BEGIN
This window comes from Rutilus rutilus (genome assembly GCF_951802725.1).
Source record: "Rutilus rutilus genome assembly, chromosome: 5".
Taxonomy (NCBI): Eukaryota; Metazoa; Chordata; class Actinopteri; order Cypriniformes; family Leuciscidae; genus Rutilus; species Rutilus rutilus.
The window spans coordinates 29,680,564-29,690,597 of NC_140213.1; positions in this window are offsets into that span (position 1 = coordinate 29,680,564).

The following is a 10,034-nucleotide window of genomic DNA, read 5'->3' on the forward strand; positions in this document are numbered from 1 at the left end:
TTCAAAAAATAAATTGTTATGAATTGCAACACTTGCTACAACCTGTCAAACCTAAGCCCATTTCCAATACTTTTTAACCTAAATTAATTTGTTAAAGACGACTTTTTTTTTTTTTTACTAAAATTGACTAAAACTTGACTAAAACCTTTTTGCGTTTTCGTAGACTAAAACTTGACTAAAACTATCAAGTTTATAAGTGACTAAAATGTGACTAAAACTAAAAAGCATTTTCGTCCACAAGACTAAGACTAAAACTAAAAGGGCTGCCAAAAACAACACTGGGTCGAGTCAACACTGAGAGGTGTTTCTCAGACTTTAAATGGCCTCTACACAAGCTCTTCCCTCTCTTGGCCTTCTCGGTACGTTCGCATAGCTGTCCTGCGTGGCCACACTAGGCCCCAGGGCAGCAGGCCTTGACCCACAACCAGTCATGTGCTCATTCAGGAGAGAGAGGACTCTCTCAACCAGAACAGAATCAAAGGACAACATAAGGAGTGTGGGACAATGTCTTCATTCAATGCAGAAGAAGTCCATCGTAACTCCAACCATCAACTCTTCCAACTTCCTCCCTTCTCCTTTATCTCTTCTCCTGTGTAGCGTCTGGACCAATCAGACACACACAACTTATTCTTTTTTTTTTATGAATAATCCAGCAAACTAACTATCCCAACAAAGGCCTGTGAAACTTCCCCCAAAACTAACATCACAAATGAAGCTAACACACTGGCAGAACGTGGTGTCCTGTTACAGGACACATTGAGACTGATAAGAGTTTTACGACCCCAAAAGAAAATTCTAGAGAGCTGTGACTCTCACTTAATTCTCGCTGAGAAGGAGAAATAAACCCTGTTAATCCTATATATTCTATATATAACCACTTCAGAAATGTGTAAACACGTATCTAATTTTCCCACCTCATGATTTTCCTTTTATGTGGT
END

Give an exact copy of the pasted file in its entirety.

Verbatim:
This window comes from Rutilus rutilus (genome assembly GCF_951802725.1).
Source record: "Rutilus rutilus genome assembly, chromosome: 5".
Taxonomy (NCBI): Eukaryota; Metazoa; Chordata; class Actinopteri; order Cypriniformes; family Leuciscidae; genus Rutilus; species Rutilus rutilus.
The window spans coordinates 29,680,564-29,690,597 of NC_140213.1; positions in this window are offsets into that span (position 1 = coordinate 29,680,564).

The following is a 10,034-nucleotide window of genomic DNA, read 5'->3' on the forward strand; positions in this document are numbered from 1 at the left end:
TTCAAAAAATAAATTGTTATGAATTGCAACACTTGCTACAACCTGTCAAACCTAAGCCCATTTCCAATACTTTTTAACCTAAATTAATTTGTTAAAGACGACTTTTTTTTTTTTTTACTAAAATTGACTAAAACTTGACTAAAACCTTTTTGCGTTTTCGTAGACTAAAACTTGACTAAAACTATCAAGTTTATAAGTGACTAAAATGTGACTAAAACTAAAAAGCATTTTCGTCCACAAGACTAAGACTAAAACTAAAAGGGCTGCCAAAAACAACACTGGGTCGAGTCAACACTGAGAGGTGTTTCTCAGACTTTAAATGGCCTCTACACAAGCTCTTCCCTCTCTTGGCCTTCTCGGTACGTTCGCATAGCTGTCCTGCGTGGCCACACTAGGCCCCAGGGCAGCAGGCCTTGACCCACAACCAGTCATGTGCTCATTCAGGAGAGAGAGGACTCTCTCAACCAGAACAGAATCAAAGGACAACATAAGGAGTGTGGGACAATGTCTTCATTCAATGCAGAAGAAGTCCATCGTAACTCCAACCATCAACTCTTCCAACTTCCTCCCTTCTCCTTTATCTCTTCTCCTGTGTAGCGTCTGGACCAATCAGACACACACAACTTATTCTTTTTTTTTTATGAATAATCCAGCAAACTAACTATCCCAACAAAGGCCTGTGAAACTTCCCCCAAAACTAACATCACAAATGAAGCTAACACACTGGCAGAACGTGGTGTCCTGTTACAGGACACATTGAGACTGATAAGAGTTTTACGACCCCAAAAGAAAATTCTAGAGAGCTGTGACTCTCACTTAATTCTCGCTGAGAAGGAGAAATAAACCCTGTTAATCCTATATATTCTATATATAACCACTTCAGAAATGTGTAAACACGTATCTAATTTTCCCACCTCATGATTTTCCTTTTATGTGGT